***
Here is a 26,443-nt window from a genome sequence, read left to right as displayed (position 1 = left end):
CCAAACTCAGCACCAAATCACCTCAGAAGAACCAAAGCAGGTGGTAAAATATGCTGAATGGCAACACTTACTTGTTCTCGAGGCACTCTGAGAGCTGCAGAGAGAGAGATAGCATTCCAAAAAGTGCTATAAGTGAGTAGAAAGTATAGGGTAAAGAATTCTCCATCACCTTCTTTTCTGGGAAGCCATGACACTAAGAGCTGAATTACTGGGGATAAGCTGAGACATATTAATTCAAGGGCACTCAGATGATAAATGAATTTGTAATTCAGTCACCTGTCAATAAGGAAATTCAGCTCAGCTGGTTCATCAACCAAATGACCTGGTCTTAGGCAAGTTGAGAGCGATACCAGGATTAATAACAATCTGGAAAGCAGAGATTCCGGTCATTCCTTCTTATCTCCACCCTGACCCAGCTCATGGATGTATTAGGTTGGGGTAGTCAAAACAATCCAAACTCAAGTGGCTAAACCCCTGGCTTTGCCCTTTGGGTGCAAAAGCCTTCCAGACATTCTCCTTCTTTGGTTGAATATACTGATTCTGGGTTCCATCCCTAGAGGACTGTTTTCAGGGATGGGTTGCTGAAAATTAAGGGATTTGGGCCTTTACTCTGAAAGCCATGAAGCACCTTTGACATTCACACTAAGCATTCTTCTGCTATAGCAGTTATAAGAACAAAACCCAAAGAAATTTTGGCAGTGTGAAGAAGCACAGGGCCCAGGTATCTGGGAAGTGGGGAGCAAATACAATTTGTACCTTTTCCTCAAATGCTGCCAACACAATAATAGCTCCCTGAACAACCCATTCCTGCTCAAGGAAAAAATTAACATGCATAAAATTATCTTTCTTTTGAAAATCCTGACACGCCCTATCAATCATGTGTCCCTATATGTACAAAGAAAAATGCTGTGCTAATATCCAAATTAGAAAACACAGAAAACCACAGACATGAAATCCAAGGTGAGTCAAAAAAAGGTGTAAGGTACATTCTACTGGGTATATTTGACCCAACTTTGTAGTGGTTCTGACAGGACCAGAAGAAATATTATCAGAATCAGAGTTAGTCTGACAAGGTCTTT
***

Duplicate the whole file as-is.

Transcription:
Here is a 26,443-nt window from a genome sequence, read left to right as displayed (position 1 = left end):
CCAAACTCAGCACCAAATCACCTCAGAAGAACCAAAGCAGGTGGTAAAATATGCTGAATGGCAACACTTACTTGTTCTCGAGGCACTCTGAGAGCTGCAGAGAGAGAGATAGCATTCCAAAAAGTGCTATAAGTGAGTAGAAAGTATAGGGTAAAGAATTCTCCATCACCTTCTTTTCTGGGAAGCCATGACACTAAGAGCTGAATTACTGGGGATAAGCTGAGACATATTAATTCAAGGGCACTCAGATGATAAATGAATTTGTAATTCAGTCACCTGTCAATAAGGAAATTCAGCTCAGCTGGTTCATCAACCAAATGACCTGGTCTTAGGCAAGTTGAGAGCGATACCAGGATTAATAACAATCTGGAAAGCAGAGATTCCGGTCATTCCTTCTTATCTCCACCCTGACCCAGCTCATGGATGTATTAGGTTGGGGTAGTCAAAACAATCCAAACTCAAGTGGCTAAACCCCTGGCTTTGCCCTTTGGGTGCAAAAGCCTTCCAGACATTCTCCTTCTTTGGTTGAATATACTGATTCTGGGTTCCATCCCTAGAGGACTGTTTTCAGGGATGGGTTGCTGAAAATTAAGGGATTTGGGCCTTTACTCTGAAAGCCATGAAGCACCTTTGACATTCACACTAAGCATTCTTCTGCTATAGCAGTTATAAGAACAAAACCCAAAGAAATTTTGGCAGTGTGAAGAAGCACAGGGCCCAGGTATCTGGGAAGTGGGGAGCAAATACAATTTGTACCTTTTCCTCAAATGCTGCCAACACAATAATAGCTCCCTGAACAACCCATTCCTGCTCAAGGAAAAAATTAACATGCATAAAATTATCTTTCTTTTGAAAATCCTGACACGCCCTATCAATCATGTGTCCCTATATGTACAAAGAAAAATGCTGTGCTAATATCCAAATTAGAAAACACAGAAAACCACAGACATGAAATCCAAGGTGAGTCAAAAAAAGGTGTAAGGTACATTCTACTGGGTATATTTGACCCAACTTTGTAGTGGTTCTGACAGGACCAGAAGAAATATTATCAGAATCAGAGTTAGTCTGACAAGGTCTTT